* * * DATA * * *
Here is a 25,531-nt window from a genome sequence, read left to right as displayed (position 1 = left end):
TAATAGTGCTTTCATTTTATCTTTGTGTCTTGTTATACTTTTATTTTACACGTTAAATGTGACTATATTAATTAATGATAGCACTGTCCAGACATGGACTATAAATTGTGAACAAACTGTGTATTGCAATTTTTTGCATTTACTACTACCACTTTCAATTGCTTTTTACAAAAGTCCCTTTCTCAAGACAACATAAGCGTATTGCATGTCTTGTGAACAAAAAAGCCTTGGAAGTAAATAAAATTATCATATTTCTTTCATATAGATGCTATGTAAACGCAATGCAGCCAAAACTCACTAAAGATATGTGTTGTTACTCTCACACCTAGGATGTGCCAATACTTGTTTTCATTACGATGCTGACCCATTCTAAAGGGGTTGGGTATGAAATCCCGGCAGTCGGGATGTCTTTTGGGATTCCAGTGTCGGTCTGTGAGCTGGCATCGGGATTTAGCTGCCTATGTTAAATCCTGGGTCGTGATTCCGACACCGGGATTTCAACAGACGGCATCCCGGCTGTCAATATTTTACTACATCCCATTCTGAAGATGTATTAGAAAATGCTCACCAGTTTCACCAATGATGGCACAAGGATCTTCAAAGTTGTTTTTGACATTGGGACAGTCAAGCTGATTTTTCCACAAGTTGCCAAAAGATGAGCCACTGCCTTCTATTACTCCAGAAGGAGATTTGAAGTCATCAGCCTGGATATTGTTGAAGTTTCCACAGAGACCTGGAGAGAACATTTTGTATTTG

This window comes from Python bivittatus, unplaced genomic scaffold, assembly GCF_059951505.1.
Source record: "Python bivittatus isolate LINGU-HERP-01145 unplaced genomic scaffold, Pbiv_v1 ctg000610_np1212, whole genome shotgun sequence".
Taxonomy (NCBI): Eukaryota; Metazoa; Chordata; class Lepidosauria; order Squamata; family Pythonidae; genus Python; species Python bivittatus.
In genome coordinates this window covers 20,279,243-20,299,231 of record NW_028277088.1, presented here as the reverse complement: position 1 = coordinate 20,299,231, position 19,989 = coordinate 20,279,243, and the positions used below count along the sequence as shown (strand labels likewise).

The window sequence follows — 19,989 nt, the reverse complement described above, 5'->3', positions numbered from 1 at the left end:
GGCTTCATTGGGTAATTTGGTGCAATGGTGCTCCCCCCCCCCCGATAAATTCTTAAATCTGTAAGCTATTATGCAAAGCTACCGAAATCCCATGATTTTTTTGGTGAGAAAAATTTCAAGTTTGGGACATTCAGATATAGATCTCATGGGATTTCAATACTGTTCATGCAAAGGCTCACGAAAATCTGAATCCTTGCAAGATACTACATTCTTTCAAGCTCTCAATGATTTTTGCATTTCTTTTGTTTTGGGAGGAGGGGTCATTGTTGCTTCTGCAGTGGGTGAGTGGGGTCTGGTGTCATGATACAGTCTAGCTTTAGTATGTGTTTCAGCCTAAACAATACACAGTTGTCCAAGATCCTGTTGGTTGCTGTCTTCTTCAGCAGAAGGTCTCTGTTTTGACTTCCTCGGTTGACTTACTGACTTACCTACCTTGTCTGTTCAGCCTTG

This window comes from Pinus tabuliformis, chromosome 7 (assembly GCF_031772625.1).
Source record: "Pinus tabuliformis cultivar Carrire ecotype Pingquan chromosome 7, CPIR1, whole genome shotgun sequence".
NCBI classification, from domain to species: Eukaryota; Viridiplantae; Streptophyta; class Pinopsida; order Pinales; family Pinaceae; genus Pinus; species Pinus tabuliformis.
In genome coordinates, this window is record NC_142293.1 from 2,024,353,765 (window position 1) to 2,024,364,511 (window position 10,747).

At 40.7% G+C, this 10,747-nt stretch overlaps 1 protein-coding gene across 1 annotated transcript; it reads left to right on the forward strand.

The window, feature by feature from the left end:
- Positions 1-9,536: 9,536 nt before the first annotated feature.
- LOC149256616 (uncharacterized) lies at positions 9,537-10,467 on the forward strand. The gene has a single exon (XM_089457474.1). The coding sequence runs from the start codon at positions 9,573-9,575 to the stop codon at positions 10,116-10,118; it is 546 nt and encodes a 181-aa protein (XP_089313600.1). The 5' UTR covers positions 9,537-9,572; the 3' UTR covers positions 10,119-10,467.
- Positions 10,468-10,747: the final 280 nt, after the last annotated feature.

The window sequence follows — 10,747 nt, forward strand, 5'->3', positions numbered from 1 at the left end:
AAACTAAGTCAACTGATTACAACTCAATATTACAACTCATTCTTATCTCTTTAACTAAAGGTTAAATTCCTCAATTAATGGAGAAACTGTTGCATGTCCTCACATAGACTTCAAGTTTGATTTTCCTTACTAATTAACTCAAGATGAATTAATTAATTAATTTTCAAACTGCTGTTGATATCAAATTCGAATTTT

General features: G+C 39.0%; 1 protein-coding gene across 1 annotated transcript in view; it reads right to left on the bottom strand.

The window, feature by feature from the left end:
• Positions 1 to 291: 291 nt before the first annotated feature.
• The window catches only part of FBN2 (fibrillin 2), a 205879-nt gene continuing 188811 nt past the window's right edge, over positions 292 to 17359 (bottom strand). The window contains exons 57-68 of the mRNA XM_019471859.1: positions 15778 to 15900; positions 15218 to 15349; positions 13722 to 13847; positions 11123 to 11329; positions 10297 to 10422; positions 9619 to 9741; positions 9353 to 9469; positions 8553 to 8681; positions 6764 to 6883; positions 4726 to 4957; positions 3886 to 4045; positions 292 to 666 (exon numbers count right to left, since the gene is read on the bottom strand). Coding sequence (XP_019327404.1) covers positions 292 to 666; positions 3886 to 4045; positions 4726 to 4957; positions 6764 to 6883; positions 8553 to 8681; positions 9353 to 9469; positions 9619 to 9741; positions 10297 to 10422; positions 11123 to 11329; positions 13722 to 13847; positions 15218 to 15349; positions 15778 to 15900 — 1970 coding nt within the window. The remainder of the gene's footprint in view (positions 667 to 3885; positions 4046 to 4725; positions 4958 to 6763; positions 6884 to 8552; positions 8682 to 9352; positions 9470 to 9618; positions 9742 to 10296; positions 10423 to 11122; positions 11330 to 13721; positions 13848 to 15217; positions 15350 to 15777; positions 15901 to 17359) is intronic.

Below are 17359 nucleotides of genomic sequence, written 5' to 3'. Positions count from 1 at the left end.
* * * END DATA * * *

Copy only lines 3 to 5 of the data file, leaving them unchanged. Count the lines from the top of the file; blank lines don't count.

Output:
This window comes from Python bivittatus, unplaced genomic scaffold, assembly GCF_059951505.1.
Source record: "Python bivittatus isolate LINGU-HERP-01145 unplaced genomic scaffold, Pbiv_v1 ctg000610_np1212, whole genome shotgun sequence".
Taxonomy (NCBI): Eukaryota; Metazoa; Chordata; class Lepidosauria; order Squamata; family Pythonidae; genus Python; species Python bivittatus.